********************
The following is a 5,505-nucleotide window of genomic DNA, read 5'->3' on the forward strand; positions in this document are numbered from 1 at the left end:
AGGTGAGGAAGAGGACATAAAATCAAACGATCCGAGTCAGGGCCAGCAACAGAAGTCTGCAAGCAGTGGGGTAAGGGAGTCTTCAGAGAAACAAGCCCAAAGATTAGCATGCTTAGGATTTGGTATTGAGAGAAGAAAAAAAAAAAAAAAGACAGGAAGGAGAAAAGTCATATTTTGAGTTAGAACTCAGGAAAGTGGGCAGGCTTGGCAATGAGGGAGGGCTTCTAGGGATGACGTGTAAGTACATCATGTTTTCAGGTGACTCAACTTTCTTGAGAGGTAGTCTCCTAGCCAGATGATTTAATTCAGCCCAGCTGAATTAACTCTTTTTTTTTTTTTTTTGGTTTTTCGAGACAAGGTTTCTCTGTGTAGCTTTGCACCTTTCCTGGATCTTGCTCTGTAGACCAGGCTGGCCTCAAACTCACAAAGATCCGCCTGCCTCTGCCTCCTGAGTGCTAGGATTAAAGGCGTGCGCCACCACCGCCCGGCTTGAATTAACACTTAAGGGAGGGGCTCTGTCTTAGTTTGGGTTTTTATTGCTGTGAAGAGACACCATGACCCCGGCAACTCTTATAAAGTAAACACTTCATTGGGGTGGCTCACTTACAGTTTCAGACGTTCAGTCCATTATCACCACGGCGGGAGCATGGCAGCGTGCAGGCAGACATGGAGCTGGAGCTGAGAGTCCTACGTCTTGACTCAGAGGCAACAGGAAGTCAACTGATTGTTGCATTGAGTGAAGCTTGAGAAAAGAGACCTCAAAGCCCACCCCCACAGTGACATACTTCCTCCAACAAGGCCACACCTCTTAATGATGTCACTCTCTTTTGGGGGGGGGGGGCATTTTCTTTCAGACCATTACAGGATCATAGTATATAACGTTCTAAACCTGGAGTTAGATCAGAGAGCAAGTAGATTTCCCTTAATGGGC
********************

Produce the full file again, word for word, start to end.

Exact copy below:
The following is a 5,505-nucleotide window of genomic DNA, read 5'->3' on the forward strand; positions in this document are numbered from 1 at the left end:
AGGTGAGGAAGAGGACATAAAATCAAACGATCCGAGTCAGGGCCAGCAACAGAAGTCTGCAAGCAGTGGGGTAAGGGAGTCTTCAGAGAAACAAGCCCAAAGATTAGCATGCTTAGGATTTGGTATTGAGAGAAGAAAAAAAAAAAAAAAGACAGGAAGGAGAAAAGTCATATTTTGAGTTAGAACTCAGGAAAGTGGGCAGGCTTGGCAATGAGGGAGGGCTTCTAGGGATGACGTGTAAGTACATCATGTTTTCAGGTGACTCAACTTTCTTGAGAGGTAGTCTCCTAGCCAGATGATTTAATTCAGCCCAGCTGAATTAACTCTTTTTTTTTTTTTTTTGGTTTTTCGAGACAAGGTTTCTCTGTGTAGCTTTGCACCTTTCCTGGATCTTGCTCTGTAGACCAGGCTGGCCTCAAACTCACAAAGATCCGCCTGCCTCTGCCTCCTGAGTGCTAGGATTAAAGGCGTGCGCCACCACCGCCCGGCTTGAATTAACACTTAAGGGAGGGGCTCTGTCTTAGTTTGGGTTTTTATTGCTGTGAAGAGACACCATGACCCCGGCAACTCTTATAAAGTAAACACTTCATTGGGGTGGCTCACTTACAGTTTCAGACGTTCAGTCCATTATCACCACGGCGGGAGCATGGCAGCGTGCAGGCAGACATGGAGCTGGAGCTGAGAGTCCTACGTCTTGACTCAGAGGCAACAGGAAGTCAACTGATTGTTGCATTGAGTGAAGCTTGAGAAAAGAGACCTCAAAGCCCACCCCCACAGTGACATACTTCCTCCAACAAGGCCACACCTCTTAATGATGTCACTCTCTTTTGGGGGGGGGGGGCATTTTCTTTCAGACCATTACAGGATCATAGTATATAACGTTCTAAACCTGGAGTTAGATCAGAGAGCAAGTAGATTTCCCTTAATGGGC